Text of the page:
Anyone unfamiliar with the strategy of giant US corporation 3M is liable to be taken aback by the company's decision to establish an innovation center in Israel. Since it was founded at the outset of the preceding century, 3M has embarked on a series of measures seemingly destined for disaster.
In its early days, the company tried to produce a mineral for making sandpaper, but failed. The founders did not give up. They moved their plant to another location, and eventually succeeded in the task. Since 1902, the company has produced a wide variety of products having no obvious connection with each other. Despite this lack of focus, however, 3M (the letters stand for Minnesota Mining and Manufacturing) has a market cap of $90 billion.
"Why Israel? There's a future here."
At a time when young startups are trying to develop revolutionary technologies, 3M is still making duct tape, contact glue, and adhesive bandages - and is making a success out of it. The company is still growing, investing, and gaining a place in the global high-tech scene, thanks to its constant assimilation of innovative technologies, reflected in its acquisition of an Israeli startup and investment in two others in recent years.
At the beginning of the month, 3M inaugurated an innovation center in Israel, in which an observer can be impressed by the corporation's range of business: industry, medicine, infrastructure, transportation, auto, energy, electronics, and consumer products for the home and office. In honor of the opening of the center, which is designed to strengthen the connection between the company and the local R&D community, representatives of company management visited Israel, including international operations executive VP H.C. Shin.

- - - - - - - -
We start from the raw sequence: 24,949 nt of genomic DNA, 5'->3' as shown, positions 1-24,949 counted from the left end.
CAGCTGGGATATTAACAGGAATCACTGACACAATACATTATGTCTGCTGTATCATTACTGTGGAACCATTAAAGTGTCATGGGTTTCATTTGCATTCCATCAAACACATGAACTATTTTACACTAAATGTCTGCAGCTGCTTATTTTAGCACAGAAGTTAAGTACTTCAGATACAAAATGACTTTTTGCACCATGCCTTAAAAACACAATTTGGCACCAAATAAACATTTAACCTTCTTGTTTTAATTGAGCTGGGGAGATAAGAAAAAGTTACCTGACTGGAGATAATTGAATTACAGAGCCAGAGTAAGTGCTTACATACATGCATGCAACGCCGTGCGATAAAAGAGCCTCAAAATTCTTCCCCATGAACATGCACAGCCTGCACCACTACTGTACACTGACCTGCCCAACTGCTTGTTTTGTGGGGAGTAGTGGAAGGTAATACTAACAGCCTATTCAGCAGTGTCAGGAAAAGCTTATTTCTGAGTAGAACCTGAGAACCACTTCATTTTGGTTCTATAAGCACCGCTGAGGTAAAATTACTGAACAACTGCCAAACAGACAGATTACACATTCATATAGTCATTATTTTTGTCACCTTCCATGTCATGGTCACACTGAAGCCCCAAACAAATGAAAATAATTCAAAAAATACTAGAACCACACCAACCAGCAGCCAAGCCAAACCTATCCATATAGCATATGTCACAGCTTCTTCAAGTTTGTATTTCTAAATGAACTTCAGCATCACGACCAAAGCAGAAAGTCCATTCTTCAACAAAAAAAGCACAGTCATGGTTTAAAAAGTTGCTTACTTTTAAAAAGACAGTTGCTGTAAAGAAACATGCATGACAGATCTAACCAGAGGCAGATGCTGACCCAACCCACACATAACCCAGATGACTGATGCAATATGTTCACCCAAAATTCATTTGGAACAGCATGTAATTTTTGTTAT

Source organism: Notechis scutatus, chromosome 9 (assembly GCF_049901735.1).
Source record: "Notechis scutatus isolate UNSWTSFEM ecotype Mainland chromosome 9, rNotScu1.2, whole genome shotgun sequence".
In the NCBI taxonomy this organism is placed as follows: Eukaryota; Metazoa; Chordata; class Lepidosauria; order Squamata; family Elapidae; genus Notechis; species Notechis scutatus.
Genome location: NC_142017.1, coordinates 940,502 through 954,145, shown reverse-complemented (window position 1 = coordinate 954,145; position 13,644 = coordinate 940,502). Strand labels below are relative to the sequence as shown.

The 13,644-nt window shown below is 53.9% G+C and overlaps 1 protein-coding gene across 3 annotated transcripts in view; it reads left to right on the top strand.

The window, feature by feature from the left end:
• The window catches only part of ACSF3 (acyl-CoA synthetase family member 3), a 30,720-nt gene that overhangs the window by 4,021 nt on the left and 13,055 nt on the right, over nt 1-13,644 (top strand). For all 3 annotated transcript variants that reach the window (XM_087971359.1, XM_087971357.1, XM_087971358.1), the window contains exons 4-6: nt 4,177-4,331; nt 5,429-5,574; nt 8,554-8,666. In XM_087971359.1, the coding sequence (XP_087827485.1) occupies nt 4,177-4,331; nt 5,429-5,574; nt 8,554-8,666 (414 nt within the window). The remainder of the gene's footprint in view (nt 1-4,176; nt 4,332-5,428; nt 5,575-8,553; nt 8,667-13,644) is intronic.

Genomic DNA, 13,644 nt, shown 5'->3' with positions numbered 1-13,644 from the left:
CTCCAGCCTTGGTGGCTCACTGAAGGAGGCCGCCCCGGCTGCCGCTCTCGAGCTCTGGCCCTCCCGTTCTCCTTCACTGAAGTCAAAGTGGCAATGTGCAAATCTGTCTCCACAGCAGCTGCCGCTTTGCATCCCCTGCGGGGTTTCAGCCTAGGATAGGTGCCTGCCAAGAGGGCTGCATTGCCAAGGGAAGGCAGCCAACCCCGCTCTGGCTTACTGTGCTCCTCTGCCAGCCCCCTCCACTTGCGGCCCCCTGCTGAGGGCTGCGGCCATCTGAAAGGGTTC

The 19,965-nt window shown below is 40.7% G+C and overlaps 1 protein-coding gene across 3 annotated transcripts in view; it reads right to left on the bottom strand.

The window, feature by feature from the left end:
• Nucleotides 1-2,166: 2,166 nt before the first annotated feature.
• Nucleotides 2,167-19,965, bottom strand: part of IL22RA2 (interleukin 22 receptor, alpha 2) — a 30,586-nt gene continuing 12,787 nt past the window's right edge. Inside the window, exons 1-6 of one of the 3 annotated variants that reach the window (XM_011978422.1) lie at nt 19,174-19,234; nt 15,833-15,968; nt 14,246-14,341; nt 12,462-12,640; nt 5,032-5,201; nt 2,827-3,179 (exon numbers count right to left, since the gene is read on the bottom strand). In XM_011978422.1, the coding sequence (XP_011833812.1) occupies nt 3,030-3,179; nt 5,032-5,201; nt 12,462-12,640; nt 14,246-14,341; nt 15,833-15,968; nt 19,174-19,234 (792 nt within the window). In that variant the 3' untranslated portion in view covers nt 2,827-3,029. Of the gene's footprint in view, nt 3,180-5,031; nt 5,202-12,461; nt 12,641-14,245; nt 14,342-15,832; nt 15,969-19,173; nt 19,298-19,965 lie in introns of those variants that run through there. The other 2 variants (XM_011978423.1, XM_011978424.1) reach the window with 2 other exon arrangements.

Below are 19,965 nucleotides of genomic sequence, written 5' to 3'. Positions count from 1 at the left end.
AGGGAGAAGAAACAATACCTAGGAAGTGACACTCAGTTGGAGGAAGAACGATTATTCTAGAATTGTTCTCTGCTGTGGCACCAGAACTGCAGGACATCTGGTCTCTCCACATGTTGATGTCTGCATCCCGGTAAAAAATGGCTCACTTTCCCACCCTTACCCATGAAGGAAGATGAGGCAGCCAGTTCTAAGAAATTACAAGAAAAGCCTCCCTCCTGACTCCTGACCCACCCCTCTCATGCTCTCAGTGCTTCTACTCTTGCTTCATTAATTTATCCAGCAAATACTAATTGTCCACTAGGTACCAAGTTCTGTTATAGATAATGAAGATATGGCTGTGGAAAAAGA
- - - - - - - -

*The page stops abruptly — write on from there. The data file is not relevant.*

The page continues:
In a "Globes" interview, Shin reveals the company's secret - why, more than a century after it was founded, 3M is still cited as a model in business administration studies, and what it is looking for in Israel. "We've been operating in Israel for 20 years, and it's important to us as a strategic location," Shin explains. "The reason why we're opening the innovation center is to propel our investments into the next stage. We have diverse customers of varying sizes and diverse marketers, but when you want tofind technology, you have to see it in action. Why Israel? I believe that the answer is obvious - Israel is economically stable, and we see that there's a future for 3M here, and the possibility of good penetration."
35 innovation centers around the world
Israel is not the only one, of course. The corporation operates innovation centers in 35 countries;the lastto be opened is in Turkey. "The investment in innovation is our vision," Shin declares.
"Globes": How can a company that has been around for 100 years be innovative?
Shin: "That's a good question. A lot of companies disappear in their first decade, but there are two things we always make sure of. The first is technological innovation. We constantly adopt new technologies. The second is assimilation of technology for the purpose of finding solutions for the customer. For example, air qualityin China is bad. What we have done is to develop individualized facial masks that are being used in Beijing. This is only one of many examples, but the idea is that assimilating a solution to a problem is what enables us to keep going for decades. At the same time, we want to understand how people exist in each society. We can't solve all the problems, but many of them are solvable.The bottom line is thatweidentify problems in the world and find solutions for them."
Does being spread out over a long list of fields, many of which belong to the traditional industries, not pose a problem?